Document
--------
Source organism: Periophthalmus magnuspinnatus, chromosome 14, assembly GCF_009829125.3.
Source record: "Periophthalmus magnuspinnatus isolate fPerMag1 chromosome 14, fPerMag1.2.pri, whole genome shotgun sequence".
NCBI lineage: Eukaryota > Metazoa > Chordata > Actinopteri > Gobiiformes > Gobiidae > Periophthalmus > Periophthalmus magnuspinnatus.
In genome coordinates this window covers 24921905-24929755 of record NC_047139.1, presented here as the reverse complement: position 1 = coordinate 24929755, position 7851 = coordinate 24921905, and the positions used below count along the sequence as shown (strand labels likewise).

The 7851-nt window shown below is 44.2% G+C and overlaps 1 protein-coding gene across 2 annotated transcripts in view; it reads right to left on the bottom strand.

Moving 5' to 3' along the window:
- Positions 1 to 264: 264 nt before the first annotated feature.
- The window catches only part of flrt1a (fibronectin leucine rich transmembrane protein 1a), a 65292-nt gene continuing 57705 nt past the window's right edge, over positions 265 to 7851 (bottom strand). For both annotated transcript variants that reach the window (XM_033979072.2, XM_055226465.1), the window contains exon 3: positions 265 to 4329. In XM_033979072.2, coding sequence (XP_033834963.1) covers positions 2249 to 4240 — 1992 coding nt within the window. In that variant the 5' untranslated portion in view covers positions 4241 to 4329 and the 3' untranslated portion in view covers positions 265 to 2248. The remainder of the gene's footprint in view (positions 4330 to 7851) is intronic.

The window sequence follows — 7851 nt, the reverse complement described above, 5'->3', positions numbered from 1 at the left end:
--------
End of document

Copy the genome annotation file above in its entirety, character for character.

Source organism: Periophthalmus magnuspinnatus, chromosome 14, assembly GCF_009829125.3.
Source record: "Periophthalmus magnuspinnatus isolate fPerMag1 chromosome 14, fPerMag1.2.pri, whole genome shotgun sequence".
NCBI lineage: Eukaryota > Metazoa > Chordata > Actinopteri > Gobiiformes > Gobiidae > Periophthalmus > Periophthalmus magnuspinnatus.
In genome coordinates this window covers 24921905-24929755 of record NC_047139.1, presented here as the reverse complement: position 1 = coordinate 24929755, position 7851 = coordinate 24921905, and the positions used below count along the sequence as shown (strand labels likewise).

The 7851-nt window shown below is 44.2% G+C and overlaps 1 protein-coding gene across 2 annotated transcripts in view; it reads right to left on the bottom strand.

Moving 5' to 3' along the window:
- Positions 1 to 264: 264 nt before the first annotated feature.
- The window catches only part of flrt1a (fibronectin leucine rich transmembrane protein 1a), a 65292-nt gene continuing 57705 nt past the window's right edge, over positions 265 to 7851 (bottom strand). For both annotated transcript variants that reach the window (XM_033979072.2, XM_055226465.1), the window contains exon 3: positions 265 to 4329. In XM_033979072.2, coding sequence (XP_033834963.1) covers positions 2249 to 4240 — 1992 coding nt within the window. In that variant the 5' untranslated portion in view covers positions 4241 to 4329 and the 3' untranslated portion in view covers positions 265 to 2248. The remainder of the gene's footprint in view (positions 4330 to 7851) is intronic.

The window sequence follows — 7851 nt, the reverse complement described above, 5'->3', positions numbered from 1 at the left end: